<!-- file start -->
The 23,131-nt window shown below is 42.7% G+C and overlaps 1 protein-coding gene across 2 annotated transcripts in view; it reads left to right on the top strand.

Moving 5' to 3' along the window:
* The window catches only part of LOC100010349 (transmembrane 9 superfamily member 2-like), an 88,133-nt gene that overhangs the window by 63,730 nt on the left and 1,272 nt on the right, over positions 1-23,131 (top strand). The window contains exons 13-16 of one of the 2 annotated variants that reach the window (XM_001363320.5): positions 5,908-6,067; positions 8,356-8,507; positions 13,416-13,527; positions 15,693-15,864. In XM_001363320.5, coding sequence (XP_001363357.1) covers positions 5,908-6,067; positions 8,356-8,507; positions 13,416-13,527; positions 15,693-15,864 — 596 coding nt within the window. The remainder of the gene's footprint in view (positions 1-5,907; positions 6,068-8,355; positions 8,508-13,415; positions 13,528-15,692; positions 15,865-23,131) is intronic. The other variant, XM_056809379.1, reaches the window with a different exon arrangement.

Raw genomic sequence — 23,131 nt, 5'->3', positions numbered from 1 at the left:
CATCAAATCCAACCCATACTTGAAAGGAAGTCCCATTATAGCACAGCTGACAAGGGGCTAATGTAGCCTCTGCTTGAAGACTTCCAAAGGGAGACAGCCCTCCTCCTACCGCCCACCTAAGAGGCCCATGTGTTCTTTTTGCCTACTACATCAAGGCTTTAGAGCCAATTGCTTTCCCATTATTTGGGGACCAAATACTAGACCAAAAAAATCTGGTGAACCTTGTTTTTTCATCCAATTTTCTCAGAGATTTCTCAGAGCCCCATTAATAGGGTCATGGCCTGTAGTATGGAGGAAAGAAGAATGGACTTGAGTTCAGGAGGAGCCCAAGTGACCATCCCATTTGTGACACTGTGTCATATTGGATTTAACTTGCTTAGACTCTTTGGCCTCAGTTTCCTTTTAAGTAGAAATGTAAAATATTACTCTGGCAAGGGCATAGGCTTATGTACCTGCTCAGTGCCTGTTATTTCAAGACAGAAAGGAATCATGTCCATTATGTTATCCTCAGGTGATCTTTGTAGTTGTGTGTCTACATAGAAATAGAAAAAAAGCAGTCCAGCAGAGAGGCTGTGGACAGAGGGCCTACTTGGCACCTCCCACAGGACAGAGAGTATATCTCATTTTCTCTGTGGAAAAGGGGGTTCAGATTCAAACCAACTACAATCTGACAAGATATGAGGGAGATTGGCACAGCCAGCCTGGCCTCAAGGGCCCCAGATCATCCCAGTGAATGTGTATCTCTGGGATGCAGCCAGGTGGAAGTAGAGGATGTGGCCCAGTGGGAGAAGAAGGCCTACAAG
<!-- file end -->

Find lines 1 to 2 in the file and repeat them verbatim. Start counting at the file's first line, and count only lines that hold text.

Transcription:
The 23,131-nt window shown below is 42.7% G+C and overlaps 1 protein-coding gene across 2 annotated transcripts in view; it reads left to right on the top strand.

Moving 5' to 3' along the window: